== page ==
“When you start to have those execs in the room, that leads to broader and wider acceptance from the underwriting community to support the risk, whether it be from an underwriting standpoint or a risk mitigation standpoint,” he said.

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Aspen’s Ladeau added some organizations are differentiating themselves from their competitors in the degree to which they are training and collaborating internally to make employees a stronger piece of cyber resiliency and security.

“Cyber security is becoming an area for competitive differentiation,” said Ladeau. “The cyber risk working groups that were traditionally defensive are now bringing in the production folks and driving corporate adherence.”

“I think there are some financial institutions that have embraced that,” he continued. “When you sit in on these underwriting calls there is a marked difference in philosophies, so it’s not a one-size-fits-all answer,” he said.

Ladeau said at least one regional bank as well as a major card brand are now referencing their embrace of cyber security in their marketing, attempting to associate it with their brand.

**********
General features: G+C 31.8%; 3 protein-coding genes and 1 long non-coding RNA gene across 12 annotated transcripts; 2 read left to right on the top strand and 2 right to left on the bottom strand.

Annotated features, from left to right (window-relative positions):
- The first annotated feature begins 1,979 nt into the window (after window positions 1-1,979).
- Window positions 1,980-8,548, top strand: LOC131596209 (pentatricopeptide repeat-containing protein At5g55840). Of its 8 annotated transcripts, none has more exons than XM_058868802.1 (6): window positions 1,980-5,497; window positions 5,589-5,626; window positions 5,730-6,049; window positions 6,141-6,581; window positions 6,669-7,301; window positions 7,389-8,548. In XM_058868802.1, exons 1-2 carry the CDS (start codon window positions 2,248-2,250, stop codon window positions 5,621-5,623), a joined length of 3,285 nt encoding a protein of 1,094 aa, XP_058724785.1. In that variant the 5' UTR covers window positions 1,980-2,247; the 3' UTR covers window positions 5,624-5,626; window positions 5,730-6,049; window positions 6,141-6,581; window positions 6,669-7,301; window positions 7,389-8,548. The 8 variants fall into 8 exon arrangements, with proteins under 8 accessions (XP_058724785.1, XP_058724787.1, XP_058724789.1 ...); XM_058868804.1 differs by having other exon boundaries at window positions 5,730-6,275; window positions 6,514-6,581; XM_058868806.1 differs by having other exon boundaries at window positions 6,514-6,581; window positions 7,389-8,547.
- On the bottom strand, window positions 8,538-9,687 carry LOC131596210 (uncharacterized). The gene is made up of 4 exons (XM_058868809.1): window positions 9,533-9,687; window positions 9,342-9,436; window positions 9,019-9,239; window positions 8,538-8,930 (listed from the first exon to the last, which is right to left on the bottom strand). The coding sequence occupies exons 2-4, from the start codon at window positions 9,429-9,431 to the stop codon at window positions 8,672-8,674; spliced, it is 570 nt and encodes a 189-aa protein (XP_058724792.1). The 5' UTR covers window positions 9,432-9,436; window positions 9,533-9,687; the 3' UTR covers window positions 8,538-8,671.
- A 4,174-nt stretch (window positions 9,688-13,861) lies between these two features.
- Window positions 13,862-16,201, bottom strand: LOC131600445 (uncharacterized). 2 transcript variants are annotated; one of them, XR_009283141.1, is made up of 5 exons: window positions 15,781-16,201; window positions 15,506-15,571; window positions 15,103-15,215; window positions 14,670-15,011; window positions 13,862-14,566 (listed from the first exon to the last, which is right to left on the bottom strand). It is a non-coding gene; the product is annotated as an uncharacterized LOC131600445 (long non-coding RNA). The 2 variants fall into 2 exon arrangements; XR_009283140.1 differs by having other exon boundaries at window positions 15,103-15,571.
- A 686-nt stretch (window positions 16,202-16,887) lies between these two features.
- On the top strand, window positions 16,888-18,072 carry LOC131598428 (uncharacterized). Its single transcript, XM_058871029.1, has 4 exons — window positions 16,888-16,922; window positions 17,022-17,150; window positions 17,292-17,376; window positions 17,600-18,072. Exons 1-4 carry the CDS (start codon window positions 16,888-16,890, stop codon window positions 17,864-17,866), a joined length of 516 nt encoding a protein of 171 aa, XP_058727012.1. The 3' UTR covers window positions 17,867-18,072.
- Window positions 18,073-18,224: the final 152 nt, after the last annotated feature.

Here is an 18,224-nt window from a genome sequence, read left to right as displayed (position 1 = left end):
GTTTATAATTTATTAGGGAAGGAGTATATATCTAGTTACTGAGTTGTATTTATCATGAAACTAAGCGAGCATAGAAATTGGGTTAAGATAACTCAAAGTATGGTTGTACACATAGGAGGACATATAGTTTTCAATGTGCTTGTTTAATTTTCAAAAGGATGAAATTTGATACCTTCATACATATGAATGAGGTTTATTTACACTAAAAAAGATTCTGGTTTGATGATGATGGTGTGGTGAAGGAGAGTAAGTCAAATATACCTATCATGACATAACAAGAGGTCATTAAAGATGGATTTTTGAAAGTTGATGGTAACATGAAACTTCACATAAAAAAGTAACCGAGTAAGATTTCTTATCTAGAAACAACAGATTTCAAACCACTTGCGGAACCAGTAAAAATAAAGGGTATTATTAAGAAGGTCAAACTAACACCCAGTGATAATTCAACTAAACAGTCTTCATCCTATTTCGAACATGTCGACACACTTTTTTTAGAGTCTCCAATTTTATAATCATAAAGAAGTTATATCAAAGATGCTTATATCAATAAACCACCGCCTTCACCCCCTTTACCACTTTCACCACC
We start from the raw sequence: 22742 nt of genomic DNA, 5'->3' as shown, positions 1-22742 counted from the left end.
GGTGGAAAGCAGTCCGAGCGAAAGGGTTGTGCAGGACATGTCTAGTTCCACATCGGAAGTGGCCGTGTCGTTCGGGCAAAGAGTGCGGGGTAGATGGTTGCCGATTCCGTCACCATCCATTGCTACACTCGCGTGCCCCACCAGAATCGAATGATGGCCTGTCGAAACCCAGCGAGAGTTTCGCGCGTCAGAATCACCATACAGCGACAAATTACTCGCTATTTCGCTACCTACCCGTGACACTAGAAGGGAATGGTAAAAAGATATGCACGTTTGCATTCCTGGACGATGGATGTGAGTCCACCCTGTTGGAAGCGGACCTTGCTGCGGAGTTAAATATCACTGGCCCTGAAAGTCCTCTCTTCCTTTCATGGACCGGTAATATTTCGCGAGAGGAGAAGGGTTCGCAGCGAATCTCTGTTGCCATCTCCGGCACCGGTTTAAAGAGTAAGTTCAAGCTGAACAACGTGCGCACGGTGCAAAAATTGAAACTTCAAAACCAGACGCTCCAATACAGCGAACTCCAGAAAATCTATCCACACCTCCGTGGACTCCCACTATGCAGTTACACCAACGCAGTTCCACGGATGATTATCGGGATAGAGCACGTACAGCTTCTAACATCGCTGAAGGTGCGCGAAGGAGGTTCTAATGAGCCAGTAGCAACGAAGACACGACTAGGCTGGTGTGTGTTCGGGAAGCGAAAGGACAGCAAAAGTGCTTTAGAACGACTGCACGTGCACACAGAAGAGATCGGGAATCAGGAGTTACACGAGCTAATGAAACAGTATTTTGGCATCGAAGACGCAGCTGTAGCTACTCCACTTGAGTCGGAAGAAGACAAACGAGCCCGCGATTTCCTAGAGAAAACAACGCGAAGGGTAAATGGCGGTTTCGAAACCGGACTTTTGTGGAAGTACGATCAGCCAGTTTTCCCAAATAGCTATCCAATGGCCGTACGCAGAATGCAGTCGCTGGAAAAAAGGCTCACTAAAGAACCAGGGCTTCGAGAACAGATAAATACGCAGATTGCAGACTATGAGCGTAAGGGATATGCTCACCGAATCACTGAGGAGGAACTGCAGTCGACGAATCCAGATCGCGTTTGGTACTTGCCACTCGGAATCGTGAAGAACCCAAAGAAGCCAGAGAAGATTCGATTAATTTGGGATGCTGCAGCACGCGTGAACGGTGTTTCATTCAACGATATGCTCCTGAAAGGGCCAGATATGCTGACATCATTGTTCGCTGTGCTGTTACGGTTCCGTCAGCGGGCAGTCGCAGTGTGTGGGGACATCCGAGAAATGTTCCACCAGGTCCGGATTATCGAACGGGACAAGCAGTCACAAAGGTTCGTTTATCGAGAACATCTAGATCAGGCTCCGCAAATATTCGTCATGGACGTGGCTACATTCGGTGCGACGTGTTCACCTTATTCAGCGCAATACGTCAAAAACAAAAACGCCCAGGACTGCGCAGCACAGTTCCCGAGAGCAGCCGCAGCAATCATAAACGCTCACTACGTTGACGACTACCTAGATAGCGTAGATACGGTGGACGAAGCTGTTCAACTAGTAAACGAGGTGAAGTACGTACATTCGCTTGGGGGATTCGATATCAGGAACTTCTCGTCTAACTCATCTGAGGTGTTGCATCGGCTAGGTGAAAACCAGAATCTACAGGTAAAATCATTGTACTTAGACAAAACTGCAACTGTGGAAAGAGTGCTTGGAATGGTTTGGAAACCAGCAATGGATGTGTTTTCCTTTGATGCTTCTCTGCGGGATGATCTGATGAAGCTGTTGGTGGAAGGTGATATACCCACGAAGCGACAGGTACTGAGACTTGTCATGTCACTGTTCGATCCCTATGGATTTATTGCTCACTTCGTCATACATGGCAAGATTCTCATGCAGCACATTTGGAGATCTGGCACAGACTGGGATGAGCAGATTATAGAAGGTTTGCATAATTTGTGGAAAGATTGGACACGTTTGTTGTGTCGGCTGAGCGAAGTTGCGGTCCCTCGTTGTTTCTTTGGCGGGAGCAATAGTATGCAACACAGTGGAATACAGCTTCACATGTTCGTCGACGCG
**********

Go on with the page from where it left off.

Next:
“Whoever can figure that out first is going to be well-positioned because the issue isn’t going away.” &

Dan Reynolds is editor-in-chief of Risk & Insurance. He can be reached at [email protected]

More from Risk & Insurance

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Black Swans

Black Swans: Yes, It Can Happen Here

In this year's Black Swan coverage, we focus on two events: An Atlantic mega-tsunami which would wipe out the East Coast and a killer global pandemic.
By: | July 30, 2018 • 2 min read

One of the most difficult phrases to digest without becoming frustrated or judgmental is the oft-repeated, “I never thought that could happen here.”

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Most painfully, we hear it time and time again in the aftermath of the mass school shootings that terrorize this country. Shocked parents and neighbors, viewing the carnage, voice that they can’t believe this happened in their neighborhood.

Not to be mean, but why couldn’t it happen in your neighborhood?